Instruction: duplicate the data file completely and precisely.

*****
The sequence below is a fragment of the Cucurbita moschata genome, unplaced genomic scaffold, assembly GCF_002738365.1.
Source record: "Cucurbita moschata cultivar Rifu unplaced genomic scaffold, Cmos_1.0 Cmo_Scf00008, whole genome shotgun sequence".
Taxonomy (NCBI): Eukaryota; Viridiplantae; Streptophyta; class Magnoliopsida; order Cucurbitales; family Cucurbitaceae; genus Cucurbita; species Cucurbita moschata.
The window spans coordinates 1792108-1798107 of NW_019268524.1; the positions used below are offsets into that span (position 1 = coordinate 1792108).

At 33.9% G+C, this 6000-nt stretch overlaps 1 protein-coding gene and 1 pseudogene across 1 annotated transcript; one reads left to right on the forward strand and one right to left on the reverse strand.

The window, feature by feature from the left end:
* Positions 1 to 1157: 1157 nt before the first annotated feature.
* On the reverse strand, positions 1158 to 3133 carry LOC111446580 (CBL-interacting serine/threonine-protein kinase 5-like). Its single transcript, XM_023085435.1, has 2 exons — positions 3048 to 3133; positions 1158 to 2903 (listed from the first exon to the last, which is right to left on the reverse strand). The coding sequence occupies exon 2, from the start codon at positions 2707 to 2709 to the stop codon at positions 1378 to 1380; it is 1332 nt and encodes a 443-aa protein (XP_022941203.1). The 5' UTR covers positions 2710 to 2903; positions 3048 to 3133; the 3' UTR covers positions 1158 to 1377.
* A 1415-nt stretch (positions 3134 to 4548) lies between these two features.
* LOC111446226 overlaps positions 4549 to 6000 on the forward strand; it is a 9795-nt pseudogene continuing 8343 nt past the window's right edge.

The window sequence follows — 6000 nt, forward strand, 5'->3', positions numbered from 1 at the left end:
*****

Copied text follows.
The sequence below is a fragment of the Cucurbita moschata genome, unplaced genomic scaffold, assembly GCF_002738365.1.
Source record: "Cucurbita moschata cultivar Rifu unplaced genomic scaffold, Cmos_1.0 Cmo_Scf00008, whole genome shotgun sequence".
Taxonomy (NCBI): Eukaryota; Viridiplantae; Streptophyta; class Magnoliopsida; order Cucurbitales; family Cucurbitaceae; genus Cucurbita; species Cucurbita moschata.
The window spans coordinates 1792108-1798107 of NW_019268524.1; the positions used below are offsets into that span (position 1 = coordinate 1792108).

At 33.9% G+C, this 6000-nt stretch overlaps 1 protein-coding gene and 1 pseudogene across 1 annotated transcript; one reads left to right on the forward strand and one right to left on the reverse strand.

The window, feature by feature from the left end:
* Positions 1 to 1157: 1157 nt before the first annotated feature.
* On the reverse strand, positions 1158 to 3133 carry LOC111446580 (CBL-interacting serine/threonine-protein kinase 5-like). Its single transcript, XM_023085435.1, has 2 exons — positions 3048 to 3133; positions 1158 to 2903 (listed from the first exon to the last, which is right to left on the reverse strand). The coding sequence occupies exon 2, from the start codon at positions 2707 to 2709 to the stop codon at positions 1378 to 1380; it is 1332 nt and encodes a 443-aa protein (XP_022941203.1). The 5' UTR covers positions 2710 to 2903; positions 3048 to 3133; the 3' UTR covers positions 1158 to 1377.
* A 1415-nt stretch (positions 3134 to 4548) lies between these two features.
* LOC111446226 overlaps positions 4549 to 6000 on the forward strand; it is a 9795-nt pseudogene continuing 8343 nt past the window's right edge.

The window sequence follows — 6000 nt, forward strand, 5'->3', positions numbered from 1 at the left end: